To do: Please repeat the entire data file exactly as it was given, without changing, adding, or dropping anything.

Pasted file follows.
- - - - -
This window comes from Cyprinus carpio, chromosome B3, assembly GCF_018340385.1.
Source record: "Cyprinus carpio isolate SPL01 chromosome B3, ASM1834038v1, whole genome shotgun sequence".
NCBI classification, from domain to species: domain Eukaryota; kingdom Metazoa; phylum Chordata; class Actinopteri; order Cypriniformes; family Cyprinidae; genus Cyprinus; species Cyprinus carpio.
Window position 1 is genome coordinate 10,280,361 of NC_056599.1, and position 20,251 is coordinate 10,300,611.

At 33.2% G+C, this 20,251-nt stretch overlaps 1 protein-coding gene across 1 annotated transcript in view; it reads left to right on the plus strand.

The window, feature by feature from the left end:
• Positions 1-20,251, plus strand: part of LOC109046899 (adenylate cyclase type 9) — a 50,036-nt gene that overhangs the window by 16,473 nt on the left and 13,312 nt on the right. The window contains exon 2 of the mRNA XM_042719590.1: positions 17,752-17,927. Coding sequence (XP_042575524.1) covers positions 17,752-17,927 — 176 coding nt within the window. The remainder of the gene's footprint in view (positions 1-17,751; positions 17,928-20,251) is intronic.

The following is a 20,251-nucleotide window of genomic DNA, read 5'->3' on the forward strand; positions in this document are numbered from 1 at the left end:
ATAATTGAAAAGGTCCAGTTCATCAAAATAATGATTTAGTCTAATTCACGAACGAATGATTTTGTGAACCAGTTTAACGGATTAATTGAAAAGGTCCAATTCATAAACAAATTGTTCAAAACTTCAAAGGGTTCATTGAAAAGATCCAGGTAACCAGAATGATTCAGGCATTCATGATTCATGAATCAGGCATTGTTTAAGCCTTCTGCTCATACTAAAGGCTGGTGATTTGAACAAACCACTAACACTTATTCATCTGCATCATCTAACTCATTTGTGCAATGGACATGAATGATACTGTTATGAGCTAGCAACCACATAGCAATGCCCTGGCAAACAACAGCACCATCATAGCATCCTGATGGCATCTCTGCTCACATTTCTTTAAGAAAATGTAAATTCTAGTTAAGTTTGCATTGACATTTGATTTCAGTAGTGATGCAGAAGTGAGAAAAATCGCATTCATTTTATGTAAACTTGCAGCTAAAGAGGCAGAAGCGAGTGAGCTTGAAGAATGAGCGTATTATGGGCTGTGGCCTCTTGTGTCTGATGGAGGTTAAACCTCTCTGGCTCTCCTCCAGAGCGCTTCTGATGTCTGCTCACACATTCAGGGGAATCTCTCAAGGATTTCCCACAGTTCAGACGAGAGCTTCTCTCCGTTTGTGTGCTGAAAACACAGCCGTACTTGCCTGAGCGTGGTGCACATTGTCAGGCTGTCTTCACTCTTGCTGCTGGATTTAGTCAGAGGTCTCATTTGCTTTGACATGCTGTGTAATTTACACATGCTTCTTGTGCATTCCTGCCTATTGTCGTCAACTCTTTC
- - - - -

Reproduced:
This window comes from Cyprinus carpio, chromosome B3, assembly GCF_018340385.1.
Source record: "Cyprinus carpio isolate SPL01 chromosome B3, ASM1834038v1, whole genome shotgun sequence".
NCBI classification, from domain to species: domain Eukaryota; kingdom Metazoa; phylum Chordata; class Actinopteri; order Cypriniformes; family Cyprinidae; genus Cyprinus; species Cyprinus carpio.
Window position 1 is genome coordinate 10,280,361 of NC_056599.1, and position 20,251 is coordinate 10,300,611.

At 33.2% G+C, this 20,251-nt stretch overlaps 1 protein-coding gene across 1 annotated transcript in view; it reads left to right on the plus strand.

The window, feature by feature from the left end:
• Positions 1-20,251, plus strand: part of LOC109046899 (adenylate cyclase type 9) — a 50,036-nt gene that overhangs the window by 16,473 nt on the left and 13,312 nt on the right. The window contains exon 2 of the mRNA XM_042719590.1: positions 17,752-17,927. Coding sequence (XP_042575524.1) covers positions 17,752-17,927 — 176 coding nt within the window. The remainder of the gene's footprint in view (positions 1-17,751; positions 17,928-20,251) is intronic.

The following is a 20,251-nucleotide window of genomic DNA, read 5'->3' on the forward strand; positions in this document are numbered from 1 at the left end:
ATAATTGAAAAGGTCCAGTTCATCAAAATAATGATTTAGTCTAATTCACGAACGAATGATTTTGTGAACCAGTTTAACGGATTAATTGAAAAGGTCCAATTCATAAACAAATTGTTCAAAACTTCAAAGGGTTCATTGAAAAGATCCAGGTAACCAGAATGATTCAGGCATTCATGATTCATGAATCAGGCATTGTTTAAGCCTTCTGCTCATACTAAAGGCTGGTGATTTGAACAAACCACTAACACTTATTCATCTGCATCATCTAACTCATTTGTGCAATGGACATGAATGATACTGTTATGAGCTAGCAACCACATAGCAATGCCCTGGCAAACAACAGCACCATCATAGCATCCTGATGGCATCTCTGCTCACATTTCTTTAAGAAAATGTAAATTCTAGTTAAGTTTGCATTGACATTTGATTTCAGTAGTGATGCAGAAGTGAGAAAAATCGCATTCATTTTATGTAAACTTGCAGCTAAAGAGGCAGAAGCGAGTGAGCTTGAAGAATGAGCGTATTATGGGCTGTGGCCTCTTGTGTCTGATGGAGGTTAAACCTCTCTGGCTCTCCTCCAGAGCGCTTCTGATGTCTGCTCACACATTCAGGGGAATCTCTCAAGGATTTCCCACAGTTCAGACGAGAGCTTCTCTCCGTTTGTGTGCTGAAAACACAGCCGTACTTGCCTGAGCGTGGTGCACATTGTCAGGCTGTCTTCACTCTTGCTGCTGGATTTAGTCAGAGGTCTCATTTGCTTTGACATGCTGTGTAATTTACACATGCTTCTTGTGCATTCCTGCCTATTGTCGTCAACTCTTTC